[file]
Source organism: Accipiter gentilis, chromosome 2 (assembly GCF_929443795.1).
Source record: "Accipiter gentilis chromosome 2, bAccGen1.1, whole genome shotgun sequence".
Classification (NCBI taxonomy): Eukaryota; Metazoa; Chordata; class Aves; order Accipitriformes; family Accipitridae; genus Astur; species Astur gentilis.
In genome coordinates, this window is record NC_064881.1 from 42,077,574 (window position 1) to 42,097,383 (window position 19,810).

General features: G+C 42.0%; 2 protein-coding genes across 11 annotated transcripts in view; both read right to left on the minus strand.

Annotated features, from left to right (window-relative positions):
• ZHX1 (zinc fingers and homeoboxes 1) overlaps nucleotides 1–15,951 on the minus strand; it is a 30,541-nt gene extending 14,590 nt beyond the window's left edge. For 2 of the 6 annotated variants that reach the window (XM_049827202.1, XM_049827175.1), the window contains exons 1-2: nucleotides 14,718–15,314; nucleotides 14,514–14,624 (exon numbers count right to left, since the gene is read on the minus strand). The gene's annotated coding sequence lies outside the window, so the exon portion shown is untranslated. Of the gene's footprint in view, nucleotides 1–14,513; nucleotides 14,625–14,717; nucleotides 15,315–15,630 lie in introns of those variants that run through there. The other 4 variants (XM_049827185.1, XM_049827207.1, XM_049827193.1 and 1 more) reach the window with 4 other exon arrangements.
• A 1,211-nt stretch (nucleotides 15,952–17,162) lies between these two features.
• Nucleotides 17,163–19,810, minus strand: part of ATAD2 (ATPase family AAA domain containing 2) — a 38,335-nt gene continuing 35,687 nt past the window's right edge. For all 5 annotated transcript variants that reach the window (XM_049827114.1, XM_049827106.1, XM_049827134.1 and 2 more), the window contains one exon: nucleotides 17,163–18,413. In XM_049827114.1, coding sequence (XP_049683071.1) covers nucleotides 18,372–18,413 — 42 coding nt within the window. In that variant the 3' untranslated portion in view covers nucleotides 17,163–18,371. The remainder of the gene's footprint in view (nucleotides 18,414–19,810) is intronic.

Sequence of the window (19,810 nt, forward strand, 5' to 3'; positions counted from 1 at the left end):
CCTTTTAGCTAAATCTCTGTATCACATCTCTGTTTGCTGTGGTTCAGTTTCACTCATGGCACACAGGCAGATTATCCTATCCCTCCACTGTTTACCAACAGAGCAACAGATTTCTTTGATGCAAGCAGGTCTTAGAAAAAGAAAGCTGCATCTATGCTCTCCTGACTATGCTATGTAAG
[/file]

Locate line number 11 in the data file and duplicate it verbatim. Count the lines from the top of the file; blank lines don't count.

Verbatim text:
CCTTTTAGCTAAATCTCTGTATCACATCTCTGTTTGCTGTGGTTCAGTTTCACTCATGGCACACAGGCAGATTATCCTATCCCTCCACTGTTTACCAACAGAGCAACAGATTTCTTTGATGCAAGCAGGTCTTAGAAAAAGAAAGCTGCATCTATGCTCTCCTGACTATGCTATGTAAG